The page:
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Spring Forward, Fall Back: Remember to Set Your Camera's Clock Too

For those who live here in the United States, Daylight Saving Time ushers in the first signs that spring is right around the corner. It also ushers in the first of two annual rounds of changing all your clocks. This usually happens the first Sunday in April, but thanks to the Energy Policy Act of 2005, DST now comes a bit earlier on the second Sunday in March. This means that by the time you read next Sunday's PhotoTip article here on Earthbound Light, you should have already changed your clocks at 2:00 a.m. on March 11. And if you are shooting digital now, don't forget to change the time on your camera too.

This may be something you're going to have to get your camera manual out to figure out how to do. On my Nikon D2x, changing the time is done using the World Time option on the Setup Menu. You can change the time zone using a map by selecting your location on a map of the world, but Daylight Saving Time can easily be toggled on or off directly from the menu itself.

If you don't remember to change the clock in your camera, the embedded EXIF date on all the images you shoot will be wrong. While this may be a bit of a bummer when you finally realize you forgot, it isn't the end of the world. Many EXIF editing tools allow you to change the date in images after the fact. My favorite tool for this sort of thing is EXIFutils, a set of command-line utilities for manipulating EXIF data. The included EXIFDATE command can easily add or subtract a set amount of time from every image in a folder.

And don't forget that you'll need to change your camera time if you travel and change time zones too. And again when you get back home.

Most computers and many consumer electronics are smart enough these days to set their own clocks, but I'm not aware of any cameras that are that smart yet. With the law change effective this year, many clocks that you used to be able to let adjust themselves will take manual intervention this time around anyway. Both Microsoft and Apple have been kept busy issuing fixes for any DST issues their software may have. Other clocks change themselves using built-in rules that are not updatable. Not only will you need to change these yourself on March 11, you may need to double check that they don't change themselves a second time a few weeks later when the time used to change.

On a related topic, have you ever wondered just how your camera keeps time when you remove its battery? Some simply have a capacitor to hold enough charge temporarily while you put in a new battery, but many have a small extra battery specifically intended to keep the clock from forgetting what time it is when the main battery is out.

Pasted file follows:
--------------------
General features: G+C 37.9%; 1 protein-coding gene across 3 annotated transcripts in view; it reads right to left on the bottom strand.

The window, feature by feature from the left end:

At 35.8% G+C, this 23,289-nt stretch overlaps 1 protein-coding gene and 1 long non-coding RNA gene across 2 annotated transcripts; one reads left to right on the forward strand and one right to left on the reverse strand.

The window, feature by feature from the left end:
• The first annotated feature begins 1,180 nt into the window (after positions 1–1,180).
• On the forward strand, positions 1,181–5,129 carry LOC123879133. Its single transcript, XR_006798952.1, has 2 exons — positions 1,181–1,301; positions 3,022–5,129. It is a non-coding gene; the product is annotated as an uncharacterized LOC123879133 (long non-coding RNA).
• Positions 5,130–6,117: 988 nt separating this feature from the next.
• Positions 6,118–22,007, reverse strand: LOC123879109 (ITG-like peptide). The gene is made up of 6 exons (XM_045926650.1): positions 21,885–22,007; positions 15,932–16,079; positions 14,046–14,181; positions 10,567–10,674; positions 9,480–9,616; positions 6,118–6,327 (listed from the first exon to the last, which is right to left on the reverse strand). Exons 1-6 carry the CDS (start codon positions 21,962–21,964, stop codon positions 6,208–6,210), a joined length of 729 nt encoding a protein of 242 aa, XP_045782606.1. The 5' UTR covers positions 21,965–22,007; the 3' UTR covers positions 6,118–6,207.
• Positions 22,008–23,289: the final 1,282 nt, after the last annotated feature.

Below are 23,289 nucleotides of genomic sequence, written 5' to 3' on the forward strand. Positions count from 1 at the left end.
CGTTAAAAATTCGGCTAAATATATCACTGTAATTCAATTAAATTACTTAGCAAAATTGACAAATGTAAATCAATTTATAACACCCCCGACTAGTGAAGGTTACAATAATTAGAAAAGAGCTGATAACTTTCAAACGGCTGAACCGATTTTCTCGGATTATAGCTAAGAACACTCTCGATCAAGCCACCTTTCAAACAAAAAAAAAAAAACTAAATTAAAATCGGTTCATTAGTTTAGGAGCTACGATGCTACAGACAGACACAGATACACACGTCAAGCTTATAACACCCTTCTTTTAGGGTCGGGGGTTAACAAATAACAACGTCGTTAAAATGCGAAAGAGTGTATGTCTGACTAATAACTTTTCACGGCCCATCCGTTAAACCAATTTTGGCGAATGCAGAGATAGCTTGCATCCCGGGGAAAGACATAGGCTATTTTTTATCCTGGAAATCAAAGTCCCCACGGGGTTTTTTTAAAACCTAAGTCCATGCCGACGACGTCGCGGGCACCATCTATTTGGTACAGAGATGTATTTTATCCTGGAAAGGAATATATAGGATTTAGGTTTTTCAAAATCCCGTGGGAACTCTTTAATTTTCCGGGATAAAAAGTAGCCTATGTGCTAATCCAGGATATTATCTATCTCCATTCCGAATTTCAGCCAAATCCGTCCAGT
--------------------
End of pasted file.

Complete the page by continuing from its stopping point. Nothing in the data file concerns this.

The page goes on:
On my Nikon D2x, there's a small lithium CR1616 watch battery hidden underneath the main EN-EL4 battery. It should last around four years and when it's time to change it the word "CLOCK" will appear on the top LCD panel and functions such as the interval timer that depend on the clock will stop working. After removing the EN-EL4 battery, a small flashlight should be all you'll need to locate the cover for the clock battery compartment. If you have a new CR1616 on hand before you remove the old one, the camera should retain the time while you put the new one in. If not, you'll get to reset it, just as you have to for Daylight Saving Time.

This fall, we get to go through the whole time-change ritual all over again, but in reverse. When Daylight Saving Time ends, we get to set all our clocks back one hour. Beginning this year, that happens a bit later than before. It now falls on the first Sunday in November, so mark your calendar for November 4, 2007 at 2:00 a.m. local time.

The European Union undergoes a similar time change, with Summer Time beginning the last Sunday in March at 1:00 a.m. UTC (Greenwich Mean Time). It ends the last Sunday in October, also at 1:00 a.m. In a move at least somewhat more sensible than what we do here in the US, clocks change at the same moment all across the EU, regardless of the local time zone.

Many other countries have some equivalent to Daylight Saving Time too. Two good lists can be found here and here.

Update 03/05/2007 - Rather than deal with changing the time at all, a couple of readers have suggested setting the camera time to UTC (Greenwich Mean Time). Especially if you do a lot of travelling, this may be an option. If you still want to convert to local time when you get back home, use EXIFutils, EXIFTool or another editor to adjust the time in your images after the fact. Taking a picture of a local clock or your already adjusted wrist watch at the beginning of each shoot can give you a reference for what local time was later. I think I'll stick with setting the camera time myself though. If I have to contend with adjusting the clock on the microwave oven and in the car, I figure I can do the cameras as well. Of course I could always set the microwave to UTC....

Update 03/06/2007 - One other quick note: the correct spelling is indeed "Daylight Saving Time" rather than "Daylight Savings Time." Although commonly said that way, there is no "s" at the end of "Saving." Really there isn't.

Update 03/17/2007 - Be sure that all your software programs support the Daylight Saving Time change too. And I mean more than just Windows and Mac OS. Two of the date-dependent programs I rely on are Heavenly Opportunity for sunrise/sunset calculations and WXTide for tide tables. Both are great programs, and both have recently issued updates for DST. You can find the latest version of Heavenly Opportunity here, and the update for WXTide here. And if you aren't already familiar with both, why not download take time out to give them a try?


Date posted: March 4, 2007 (updated March 17, 2007)

 

Copyright © 2007 Bob Johnson, Earthbound Light - all rights reserved.
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